On the U-10/U-11 side there will be a transition to five-man football. However, it will also be possible to host 7v7 matches. In these categories, the nets (of smaller sizes) will always be defended by goalkeepers. At 7 by 7, the dimensions of the field are increased to 55 meters by 35 meters and a format of tournaments with four teams is created.

In order to guarantee the participation of each child, a principle of fixed rotation is integrated during the competitions.

The main goal of the reform in the U-6 to U-11 age groups is to promote long-term enjoyment of the game with a child-friendly form of footballexplained the leaders of the German federation in their press release.


The site trainingground.guru, which examined this reform, also pointed out that this renovation of Germany’s small-scale football erases the referees in these age categories from the equation. This is a particularly spectacular innovation.

The coaches and their attendants will therefore be trained to supervise the course of the matches, but in a minimal way. When special situations arise on the field, the players will be called upon to find their own solutions, as all children do when playing sports freely with their friends.

So it is, believe the leaders of the Deutsche Fußball Bund, that the children will develop their autonomy and learn sportsmanship. These changes, they predict, will also lead to a decrease in the number of verbal interventions by parents during games.

Finally, and this should not be overlooked, the smaller size of the fields will make situations where players are called to play the ball with their heads extremely rare. The rules also state that throw-ins are done with the feet to avoid repeated blows to the head.


The approach of the German federation is extraordinarily daring. But it is based on science and on a value increasingly shared by sports federations around the world: the desire to develop the skills of every child and instill in them the desire to be active throughout their lives.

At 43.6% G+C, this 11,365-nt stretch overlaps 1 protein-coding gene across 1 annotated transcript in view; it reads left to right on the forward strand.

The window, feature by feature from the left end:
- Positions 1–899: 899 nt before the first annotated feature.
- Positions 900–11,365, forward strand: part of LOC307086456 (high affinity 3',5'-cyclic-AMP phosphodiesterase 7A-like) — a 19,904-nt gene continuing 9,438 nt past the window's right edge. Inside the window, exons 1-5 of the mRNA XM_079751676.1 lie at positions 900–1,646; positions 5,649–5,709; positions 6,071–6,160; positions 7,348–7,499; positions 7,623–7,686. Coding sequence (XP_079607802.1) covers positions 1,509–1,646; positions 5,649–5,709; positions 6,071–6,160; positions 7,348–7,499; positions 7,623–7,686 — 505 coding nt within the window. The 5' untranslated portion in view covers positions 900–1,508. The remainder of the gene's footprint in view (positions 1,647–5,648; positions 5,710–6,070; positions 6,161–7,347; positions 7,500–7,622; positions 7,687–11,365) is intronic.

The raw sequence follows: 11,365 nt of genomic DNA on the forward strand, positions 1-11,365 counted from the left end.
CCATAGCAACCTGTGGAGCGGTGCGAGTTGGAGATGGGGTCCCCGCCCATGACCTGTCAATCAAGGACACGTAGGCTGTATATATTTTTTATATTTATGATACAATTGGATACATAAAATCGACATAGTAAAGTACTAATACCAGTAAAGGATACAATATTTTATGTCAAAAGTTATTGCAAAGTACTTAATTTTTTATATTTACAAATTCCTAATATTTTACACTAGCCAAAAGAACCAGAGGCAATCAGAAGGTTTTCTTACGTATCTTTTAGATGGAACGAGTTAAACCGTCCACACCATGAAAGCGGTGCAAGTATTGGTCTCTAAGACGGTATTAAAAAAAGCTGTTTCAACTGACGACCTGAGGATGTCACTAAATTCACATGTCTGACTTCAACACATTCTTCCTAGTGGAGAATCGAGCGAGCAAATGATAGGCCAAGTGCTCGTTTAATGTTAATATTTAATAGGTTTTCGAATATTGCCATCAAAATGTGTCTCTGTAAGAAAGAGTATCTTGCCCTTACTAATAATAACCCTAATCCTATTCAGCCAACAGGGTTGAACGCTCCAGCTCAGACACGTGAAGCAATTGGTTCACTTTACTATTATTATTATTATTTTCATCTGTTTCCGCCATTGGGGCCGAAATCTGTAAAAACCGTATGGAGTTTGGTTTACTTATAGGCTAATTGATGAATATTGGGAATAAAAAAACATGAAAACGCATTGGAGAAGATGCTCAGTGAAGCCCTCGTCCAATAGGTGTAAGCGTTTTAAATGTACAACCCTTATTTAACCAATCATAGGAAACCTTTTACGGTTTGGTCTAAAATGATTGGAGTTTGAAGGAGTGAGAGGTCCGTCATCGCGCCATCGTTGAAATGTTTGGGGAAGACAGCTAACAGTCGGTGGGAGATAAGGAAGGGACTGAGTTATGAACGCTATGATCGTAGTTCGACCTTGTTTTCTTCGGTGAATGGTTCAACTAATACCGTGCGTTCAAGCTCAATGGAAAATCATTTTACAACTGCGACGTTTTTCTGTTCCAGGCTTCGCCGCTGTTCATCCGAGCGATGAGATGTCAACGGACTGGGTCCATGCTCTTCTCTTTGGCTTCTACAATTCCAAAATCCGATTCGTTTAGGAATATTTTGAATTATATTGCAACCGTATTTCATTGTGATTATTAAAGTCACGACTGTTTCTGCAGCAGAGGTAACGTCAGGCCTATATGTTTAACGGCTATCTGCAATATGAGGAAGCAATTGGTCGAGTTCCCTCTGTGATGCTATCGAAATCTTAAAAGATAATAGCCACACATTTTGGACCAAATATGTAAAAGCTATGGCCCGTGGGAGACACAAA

Moreover, this change of course will make young German footballers more skilled and more competitive, it is believed. Because they have spent their youth dribbling the ball and making decisions in tight spaces, in addition to being constantly involved in duels that have constantly forced them to alternate between attacking and defensive roles.

This is in line with the reform initiated by the Swedish Ice Hockey Federation a few years ago, which I reported on in this column.

There, too, the Swedes had brought the concept of fun to the fore in order to reinvent their small hockey structure. Notably, they had collaborated with a George Washington University researcher, Amanda Visek, whose work had revealed that of the 81 positive factors that encourage them to exercise, children take the win to 40th place. This applies to children who play in recreational categories as well as children who play at a high competitive level.

In Quebec, the government commission on the future of hockey will submit its report in less than three weeks. It will be interesting to see if these major global trends have been taken into account. And if so, to what extent.